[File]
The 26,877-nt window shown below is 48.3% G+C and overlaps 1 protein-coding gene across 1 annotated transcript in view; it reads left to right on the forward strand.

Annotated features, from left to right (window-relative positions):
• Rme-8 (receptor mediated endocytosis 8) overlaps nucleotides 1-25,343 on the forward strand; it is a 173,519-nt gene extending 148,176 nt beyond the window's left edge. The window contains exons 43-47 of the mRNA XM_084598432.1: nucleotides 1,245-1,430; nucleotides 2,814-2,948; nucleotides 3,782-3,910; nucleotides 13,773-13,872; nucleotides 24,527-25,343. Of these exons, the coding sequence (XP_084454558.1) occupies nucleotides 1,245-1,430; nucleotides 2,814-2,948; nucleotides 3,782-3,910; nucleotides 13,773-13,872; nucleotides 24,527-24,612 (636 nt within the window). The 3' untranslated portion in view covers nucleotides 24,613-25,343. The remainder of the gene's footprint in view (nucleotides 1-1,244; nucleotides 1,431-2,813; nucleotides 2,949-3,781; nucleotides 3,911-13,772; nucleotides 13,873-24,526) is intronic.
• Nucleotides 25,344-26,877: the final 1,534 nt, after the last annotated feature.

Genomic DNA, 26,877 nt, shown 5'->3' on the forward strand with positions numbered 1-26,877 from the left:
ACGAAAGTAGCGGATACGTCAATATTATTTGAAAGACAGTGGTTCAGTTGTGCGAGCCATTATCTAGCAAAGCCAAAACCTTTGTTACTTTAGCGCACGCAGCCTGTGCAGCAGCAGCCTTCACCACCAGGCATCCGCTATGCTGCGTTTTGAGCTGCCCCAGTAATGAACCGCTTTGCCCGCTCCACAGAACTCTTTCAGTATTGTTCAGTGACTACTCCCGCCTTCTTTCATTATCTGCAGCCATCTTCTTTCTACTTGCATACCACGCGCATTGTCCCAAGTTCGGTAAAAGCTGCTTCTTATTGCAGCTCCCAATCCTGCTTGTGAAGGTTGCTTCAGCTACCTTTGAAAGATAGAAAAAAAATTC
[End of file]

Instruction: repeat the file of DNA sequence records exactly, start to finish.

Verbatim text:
The 26,877-nt window shown below is 48.3% G+C and overlaps 1 protein-coding gene across 1 annotated transcript in view; it reads left to right on the forward strand.

Annotated features, from left to right (window-relative positions):
• Rme-8 (receptor mediated endocytosis 8) overlaps nucleotides 1-25,343 on the forward strand; it is a 173,519-nt gene extending 148,176 nt beyond the window's left edge. The window contains exons 43-47 of the mRNA XM_084598432.1: nucleotides 1,245-1,430; nucleotides 2,814-2,948; nucleotides 3,782-3,910; nucleotides 13,773-13,872; nucleotides 24,527-25,343. Of these exons, the coding sequence (XP_084454558.1) occupies nucleotides 1,245-1,430; nucleotides 2,814-2,948; nucleotides 3,782-3,910; nucleotides 13,773-13,872; nucleotides 24,527-24,612 (636 nt within the window). The 3' untranslated portion in view covers nucleotides 24,613-25,343. The remainder of the gene's footprint in view (nucleotides 1-1,244; nucleotides 1,431-2,813; nucleotides 2,949-3,781; nucleotides 3,911-13,772; nucleotides 13,873-24,526) is intronic.
• Nucleotides 25,344-26,877: the final 1,534 nt, after the last annotated feature.

Genomic DNA, 26,877 nt, shown 5'->3' on the forward strand with positions numbered 1-26,877 from the left:
ACGAAAGTAGCGGATACGTCAATATTATTTGAAAGACAGTGGTTCAGTTGTGCGAGCCATTATCTAGCAAAGCCAAAACCTTTGTTACTTTAGCGCACGCAGCCTGTGCAGCAGCAGCCTTCACCACCAGGCATCCGCTATGCTGCGTTTTGAGCTGCCCCAGTAATGAACCGCTTTGCCCGCTCCACAGAACTCTTTCAGTATTGTTCAGTGACTACTCCCGCCTTCTTTCATTATCTGCAGCCATCTTCTTTCTACTTGCATACCACGCGCATTGTCCCAAGTTCGGTAAAAGCTGCTTCTTATTGCAGCTCCCAATCCTGCTTGTGAAGGTTGCTTCAGCTACCTTTGAAAGATAGAAAAAAAATTC